NEW YORK (AP) -- The U.S. government is increasingly committed to publicly calling out foreign governments when there is evidence that they are responsible for cyber-attacks, a senior Justice Department official said Thursday.
Once U.S. officials determined that North Korea was behind a massive intrusion at Sony Pictures Entertainment Inc., publicly announcing it was made part of the U.S. response, said Assistant Attorney General John Carlin, head of the Justice Department's National Security Division.
"We know you did it, and we're going to say you did it," Carlin said of the government's approach.
That decision, along with last year's indictment of five Chinese military officials on charges of vast corporate espionage, is part of a new approach by the U.S. government to publicly identify foreign culprits behind digital attacks, Carlin said.
Law enforcement is generally loath to point fingers at suspects before an arrest is made, and standard policy has long been to keep investigative details closely held. But the U.S. government increasingly sees value in speaking out publicly when there's evidence a foreign government was responsible.
Carlin appeared at a cybersecurity conference at Fordham University in New York, where he and other Obama administration officials reaffirmed their conclusion that North Korea was responsible for the Sony hack in the face of continued skepticism from some independent experts.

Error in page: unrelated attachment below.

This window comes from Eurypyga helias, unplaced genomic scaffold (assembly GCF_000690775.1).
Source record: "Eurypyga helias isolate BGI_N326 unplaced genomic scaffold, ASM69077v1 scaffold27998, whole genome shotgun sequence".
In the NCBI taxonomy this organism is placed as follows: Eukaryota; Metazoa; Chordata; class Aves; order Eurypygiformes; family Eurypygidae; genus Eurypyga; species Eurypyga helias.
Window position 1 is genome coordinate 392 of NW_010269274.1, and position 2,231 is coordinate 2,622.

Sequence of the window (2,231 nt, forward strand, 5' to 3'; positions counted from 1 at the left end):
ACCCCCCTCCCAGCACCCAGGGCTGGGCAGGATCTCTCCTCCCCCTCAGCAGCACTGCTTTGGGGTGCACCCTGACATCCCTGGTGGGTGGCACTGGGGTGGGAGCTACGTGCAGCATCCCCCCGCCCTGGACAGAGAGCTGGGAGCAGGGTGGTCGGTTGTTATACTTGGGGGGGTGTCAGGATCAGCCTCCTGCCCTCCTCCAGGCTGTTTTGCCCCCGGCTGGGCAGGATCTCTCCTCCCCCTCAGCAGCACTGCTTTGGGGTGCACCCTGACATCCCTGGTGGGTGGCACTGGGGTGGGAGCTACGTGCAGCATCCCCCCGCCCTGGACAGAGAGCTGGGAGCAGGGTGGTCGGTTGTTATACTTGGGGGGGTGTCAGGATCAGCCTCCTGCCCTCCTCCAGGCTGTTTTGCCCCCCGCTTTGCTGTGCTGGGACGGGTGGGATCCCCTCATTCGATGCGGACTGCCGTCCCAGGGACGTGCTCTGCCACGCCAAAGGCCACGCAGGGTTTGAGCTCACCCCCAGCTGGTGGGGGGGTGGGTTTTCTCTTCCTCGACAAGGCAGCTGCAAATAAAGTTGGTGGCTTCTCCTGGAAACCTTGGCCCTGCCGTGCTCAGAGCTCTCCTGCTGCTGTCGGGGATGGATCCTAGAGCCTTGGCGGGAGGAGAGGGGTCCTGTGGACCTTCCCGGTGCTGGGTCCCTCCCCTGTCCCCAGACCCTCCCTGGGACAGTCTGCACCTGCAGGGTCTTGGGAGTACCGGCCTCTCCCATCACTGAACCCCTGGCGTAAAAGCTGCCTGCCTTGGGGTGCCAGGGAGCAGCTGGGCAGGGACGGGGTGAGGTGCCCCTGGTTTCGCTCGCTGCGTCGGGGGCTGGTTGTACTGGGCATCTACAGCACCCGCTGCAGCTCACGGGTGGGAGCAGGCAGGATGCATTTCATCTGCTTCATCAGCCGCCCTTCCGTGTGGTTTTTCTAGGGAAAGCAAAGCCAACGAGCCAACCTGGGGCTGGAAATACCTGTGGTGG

Lisa Monaco, President Barack Obama's homeland security adviser, said during a panel discussion that those who were challenging the government's findings did not have access to all of the evidence the government is seeing. FBI Director James Comey made a similar point during an appearance Wednesday at the same conference.
"If you're going to be making statements about the activities of a nation-state having crossed a threshold into very destructive and coercive action, a, you'd better be right, and b, you want to be able to do so with ... people having confidence in your judgment," Monaco said.
Joseph Demarest, the assistant director in charge of the FBI's cyber division, said it was hard to look through all the Sony evidence and reach a different conclusion.
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